US Army Corps of Engineers
Los Angeles District Website

Port breakwater repairs underway

Published Nov. 3, 2014
A Connolly Pacific crane operator moves a 9-ton rock into position along the Port of Long Beach Middle Breakwater. Repair work on the breakwater is being accomplished under a Corps of Engineers contract to repair damage suffered in late August during heavy seas from Hurricane Marie.

A Connolly Pacific crane operator moves a 9-ton rock into position along the Port of Long Beach Middle Breakwater. Repair work on the breakwater is being accomplished under a Corps of Engineers contract to repair damage suffered in late August during heavy seas from Hurricane Marie.

A spotter for Connolly Pacific helps the crane operator place a 10-ton rock along the Port of Long Beach Middle Breakwater. The work is being accomplished under a Corps of Engineers contract to repair damage the breakwater suffered in late August during heavy seas from Hurricane Marie.

A spotter for Connolly Pacific helps the crane operator place a 10-ton rock along the Port of Long Beach Middle Breakwater. The work is being accomplished under a Corps of Engineers contract to repair damage the breakwater suffered in late August during heavy seas from Hurricane Marie.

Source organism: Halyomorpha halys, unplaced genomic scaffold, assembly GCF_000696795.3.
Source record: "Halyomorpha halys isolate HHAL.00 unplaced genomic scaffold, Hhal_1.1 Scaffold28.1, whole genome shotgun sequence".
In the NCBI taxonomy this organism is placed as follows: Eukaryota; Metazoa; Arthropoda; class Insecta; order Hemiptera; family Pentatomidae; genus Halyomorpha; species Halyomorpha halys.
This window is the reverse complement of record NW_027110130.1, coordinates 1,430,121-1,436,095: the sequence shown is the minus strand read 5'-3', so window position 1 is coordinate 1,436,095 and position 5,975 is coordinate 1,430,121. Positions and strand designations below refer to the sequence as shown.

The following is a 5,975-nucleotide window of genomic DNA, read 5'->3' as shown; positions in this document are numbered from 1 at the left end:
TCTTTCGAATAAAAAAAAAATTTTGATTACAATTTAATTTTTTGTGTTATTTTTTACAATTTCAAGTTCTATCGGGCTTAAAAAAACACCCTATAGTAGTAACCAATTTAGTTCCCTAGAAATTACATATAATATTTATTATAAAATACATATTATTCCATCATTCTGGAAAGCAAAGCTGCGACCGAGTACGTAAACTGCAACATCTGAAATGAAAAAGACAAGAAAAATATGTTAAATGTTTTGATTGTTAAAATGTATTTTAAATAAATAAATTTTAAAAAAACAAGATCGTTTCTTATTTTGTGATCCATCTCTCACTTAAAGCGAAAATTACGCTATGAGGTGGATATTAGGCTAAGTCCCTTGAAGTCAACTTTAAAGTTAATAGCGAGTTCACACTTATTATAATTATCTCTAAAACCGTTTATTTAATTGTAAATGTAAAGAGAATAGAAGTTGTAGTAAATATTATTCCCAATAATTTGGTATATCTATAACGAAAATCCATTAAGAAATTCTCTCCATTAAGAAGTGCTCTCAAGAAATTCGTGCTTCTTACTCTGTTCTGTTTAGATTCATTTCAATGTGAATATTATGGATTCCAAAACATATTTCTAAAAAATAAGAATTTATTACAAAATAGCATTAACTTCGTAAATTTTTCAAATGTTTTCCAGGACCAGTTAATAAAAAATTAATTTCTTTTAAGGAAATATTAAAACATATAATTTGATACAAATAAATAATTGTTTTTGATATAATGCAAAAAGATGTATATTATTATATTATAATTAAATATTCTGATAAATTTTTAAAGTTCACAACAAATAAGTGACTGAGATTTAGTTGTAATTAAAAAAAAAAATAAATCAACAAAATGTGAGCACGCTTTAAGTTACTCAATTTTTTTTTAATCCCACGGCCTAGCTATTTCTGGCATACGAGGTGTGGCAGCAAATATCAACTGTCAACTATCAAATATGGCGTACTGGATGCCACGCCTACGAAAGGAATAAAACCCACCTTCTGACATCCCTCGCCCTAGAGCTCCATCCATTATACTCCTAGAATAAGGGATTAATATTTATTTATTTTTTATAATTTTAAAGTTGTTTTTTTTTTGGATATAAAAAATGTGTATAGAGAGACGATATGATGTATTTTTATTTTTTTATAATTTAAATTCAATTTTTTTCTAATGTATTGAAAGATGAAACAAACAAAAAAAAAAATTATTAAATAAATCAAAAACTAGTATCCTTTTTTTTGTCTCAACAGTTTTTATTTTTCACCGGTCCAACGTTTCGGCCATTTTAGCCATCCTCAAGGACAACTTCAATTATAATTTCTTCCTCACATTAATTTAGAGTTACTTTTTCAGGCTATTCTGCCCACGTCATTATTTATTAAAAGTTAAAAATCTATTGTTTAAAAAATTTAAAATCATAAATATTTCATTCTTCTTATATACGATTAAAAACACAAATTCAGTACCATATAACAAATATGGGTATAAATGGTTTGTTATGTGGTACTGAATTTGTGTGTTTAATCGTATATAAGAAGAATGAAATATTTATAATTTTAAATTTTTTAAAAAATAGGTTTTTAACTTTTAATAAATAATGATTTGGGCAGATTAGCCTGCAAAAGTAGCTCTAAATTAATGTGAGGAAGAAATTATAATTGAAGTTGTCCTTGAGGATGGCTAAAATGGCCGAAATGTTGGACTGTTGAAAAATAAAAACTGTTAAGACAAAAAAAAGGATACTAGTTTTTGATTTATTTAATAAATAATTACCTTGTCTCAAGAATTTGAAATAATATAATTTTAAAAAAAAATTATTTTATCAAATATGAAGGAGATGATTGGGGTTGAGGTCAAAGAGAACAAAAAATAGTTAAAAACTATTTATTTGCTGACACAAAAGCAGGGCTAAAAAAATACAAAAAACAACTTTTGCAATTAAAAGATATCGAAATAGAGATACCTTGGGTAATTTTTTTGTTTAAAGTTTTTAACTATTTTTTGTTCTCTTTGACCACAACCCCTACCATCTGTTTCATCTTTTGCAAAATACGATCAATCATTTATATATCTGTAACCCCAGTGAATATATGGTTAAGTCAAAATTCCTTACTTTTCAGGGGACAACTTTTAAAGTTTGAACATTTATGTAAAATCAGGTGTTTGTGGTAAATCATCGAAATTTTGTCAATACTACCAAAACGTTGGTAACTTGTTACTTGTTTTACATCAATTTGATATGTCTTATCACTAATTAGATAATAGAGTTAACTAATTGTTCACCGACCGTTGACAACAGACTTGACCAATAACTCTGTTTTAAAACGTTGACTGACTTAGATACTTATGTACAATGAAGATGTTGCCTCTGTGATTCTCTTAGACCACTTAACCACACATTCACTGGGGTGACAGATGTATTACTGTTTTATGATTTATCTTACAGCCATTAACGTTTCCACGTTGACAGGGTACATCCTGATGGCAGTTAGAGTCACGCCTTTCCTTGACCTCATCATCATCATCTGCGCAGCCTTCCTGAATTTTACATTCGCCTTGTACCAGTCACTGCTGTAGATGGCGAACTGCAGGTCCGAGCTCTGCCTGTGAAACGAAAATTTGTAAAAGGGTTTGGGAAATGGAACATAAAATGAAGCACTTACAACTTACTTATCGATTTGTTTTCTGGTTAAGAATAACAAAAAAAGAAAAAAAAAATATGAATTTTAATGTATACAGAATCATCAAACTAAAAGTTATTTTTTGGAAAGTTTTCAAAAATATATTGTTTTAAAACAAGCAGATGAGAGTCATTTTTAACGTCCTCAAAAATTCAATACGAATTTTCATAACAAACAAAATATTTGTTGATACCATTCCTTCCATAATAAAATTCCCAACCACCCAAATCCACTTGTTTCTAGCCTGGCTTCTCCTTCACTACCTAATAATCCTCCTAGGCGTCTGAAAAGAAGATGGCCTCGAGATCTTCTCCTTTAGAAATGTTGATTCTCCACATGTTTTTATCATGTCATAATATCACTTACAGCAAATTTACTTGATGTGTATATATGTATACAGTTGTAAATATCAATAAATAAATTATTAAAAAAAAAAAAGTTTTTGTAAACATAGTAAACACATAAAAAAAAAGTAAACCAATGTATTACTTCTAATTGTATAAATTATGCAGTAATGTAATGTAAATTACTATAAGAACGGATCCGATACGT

LONG BEACH, Calif. – Repair work has begun on the three Port of Long Beach/Los Angeles breakwaters that were damaged by heavy seas from Hurricane Marie in late August. The Corps anticipates completion of repairs by late December.

On Sept. 18, the Corps awarded a $5 million contract to Connolly-Pacific Co., of Long Beach, Calif., to repair the 12 most severely damaged sections of the three breakwaters damaged by heavy seas from Hurricane Marie in late August. The contract authorizes 90 days for contract completion. Connolly-Pacific began the work Oct. 8, and expects to finish repairs by year's end, barring unforeseen circumstances.

Jim Fields, the Corps’ project manager for the ports of Long Beach and Los Angeles, estimates the work will require between 20,000 and 30,000 tons of rock, acquired from the Pebbly Beach quarry on Catalina Island.

The rocks are between 8 and 15 tons each and are placed by crane from an adjacent barge. Each rock is selected for placement according to size and shape and is fit individually with the help of a spotter on the breakwater, who assists the crane operator in properly placing each one.

"The repairs are coming along well, with the contractor providing quality work," Fields said. "It's a good initial step to repairing the damage to the breakwaters. These repairs will afford significantly improved protection for the ports."